"How about that."
"You don't say."
"You did, huh."
"Is that so!"
Others are somewhat more explicit in conveying an invitation to talk or to say more, such as:
"Tell me about it."
"I'd like to hear about it."
"Tell me more."
"I'd be interested in your point of view."
"Would you like to talk about it?"
"Let's discuss it."
"Let's hear what you have to say."
"Tell me the whole story."
"Go ahead, I'm listening."
"Sounds like you've got something to say about this."
"This seems like something important to you."
These door-openers or invitations to talk can be potent facilitators of another person's communication. They encourage people to start or to continue talking. They also "keep the ball in his court." They don't have the effect of your grabbing the ball away from him, as do messages of your own, such as asking questions, giving advice, reassuring, moralizing, and so on. These door-openers keep your own feelings and thoughts out of the communication process. The responses will surprise parents . The youngsters feel encouraged to move in closer, open up, and literally pour out their feelings and ideas. Like adults, young people love to talk and usually do when anyone extends an invitation.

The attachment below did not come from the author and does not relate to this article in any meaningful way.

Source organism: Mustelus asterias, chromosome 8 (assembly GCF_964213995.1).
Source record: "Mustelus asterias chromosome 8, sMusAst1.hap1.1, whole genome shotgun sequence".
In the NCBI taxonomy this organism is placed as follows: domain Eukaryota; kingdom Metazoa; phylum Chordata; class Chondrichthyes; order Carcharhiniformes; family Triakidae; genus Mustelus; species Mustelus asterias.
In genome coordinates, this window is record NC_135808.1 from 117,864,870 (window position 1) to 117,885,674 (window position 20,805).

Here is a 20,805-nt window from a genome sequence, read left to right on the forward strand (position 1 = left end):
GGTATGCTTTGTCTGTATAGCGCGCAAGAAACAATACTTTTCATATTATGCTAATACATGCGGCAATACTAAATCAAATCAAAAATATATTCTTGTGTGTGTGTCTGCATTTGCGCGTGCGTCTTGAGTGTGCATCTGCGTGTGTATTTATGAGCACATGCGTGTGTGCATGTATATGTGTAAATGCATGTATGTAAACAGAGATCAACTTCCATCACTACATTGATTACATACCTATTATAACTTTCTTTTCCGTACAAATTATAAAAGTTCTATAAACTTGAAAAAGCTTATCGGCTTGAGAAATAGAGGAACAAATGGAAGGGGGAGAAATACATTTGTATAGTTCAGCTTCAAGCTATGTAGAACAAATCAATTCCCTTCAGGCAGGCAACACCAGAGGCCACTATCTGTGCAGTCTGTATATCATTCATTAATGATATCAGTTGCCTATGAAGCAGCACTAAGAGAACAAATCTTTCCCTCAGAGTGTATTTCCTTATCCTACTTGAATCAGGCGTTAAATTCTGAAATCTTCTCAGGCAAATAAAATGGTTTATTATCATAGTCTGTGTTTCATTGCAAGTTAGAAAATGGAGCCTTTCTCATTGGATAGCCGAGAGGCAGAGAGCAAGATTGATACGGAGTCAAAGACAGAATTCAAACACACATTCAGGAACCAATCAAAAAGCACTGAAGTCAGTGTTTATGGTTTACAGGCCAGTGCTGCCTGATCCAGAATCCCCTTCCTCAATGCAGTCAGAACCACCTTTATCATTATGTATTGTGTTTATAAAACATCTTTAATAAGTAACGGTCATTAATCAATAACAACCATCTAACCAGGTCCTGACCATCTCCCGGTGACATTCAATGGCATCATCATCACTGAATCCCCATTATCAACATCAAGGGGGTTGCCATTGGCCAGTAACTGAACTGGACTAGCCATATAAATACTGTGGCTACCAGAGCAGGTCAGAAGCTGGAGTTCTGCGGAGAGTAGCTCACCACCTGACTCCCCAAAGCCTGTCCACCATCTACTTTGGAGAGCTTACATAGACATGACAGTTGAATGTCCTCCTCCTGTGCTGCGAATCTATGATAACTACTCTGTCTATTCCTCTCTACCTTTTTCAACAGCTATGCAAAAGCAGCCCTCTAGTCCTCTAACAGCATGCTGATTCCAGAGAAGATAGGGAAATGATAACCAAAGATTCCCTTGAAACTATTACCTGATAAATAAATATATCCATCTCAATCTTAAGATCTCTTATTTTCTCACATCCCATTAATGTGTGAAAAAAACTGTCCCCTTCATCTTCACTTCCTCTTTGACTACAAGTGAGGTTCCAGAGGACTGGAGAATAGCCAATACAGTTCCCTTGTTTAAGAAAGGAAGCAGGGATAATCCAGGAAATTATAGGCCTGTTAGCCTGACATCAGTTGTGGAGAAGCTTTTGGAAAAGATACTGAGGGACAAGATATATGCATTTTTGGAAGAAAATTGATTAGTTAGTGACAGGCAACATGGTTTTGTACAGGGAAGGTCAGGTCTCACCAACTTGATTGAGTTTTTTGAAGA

These door-openers also convey acceptance of the child and respect for him as a person by telling him, in effect:
"You have a right to express how you feel."
"I respect you as a person with ideas and feelings."
"I might learn something from you."
"I really want to hear your point of view."
"Your ideas are worthy of being listened to."
"I am interested in you."
"I want to relate to you, get to know you better."
Who doesn't react favorably to such attitudes? What adult doesn't feel good when he is made to feel worthy, respected, significant, accepted, interesting? Children are no different. Offer them a verbal invitation and then you'd better jump back to get out of the way of their expressiveness and expansiveness. You also might learn something about them or about yourself in the process.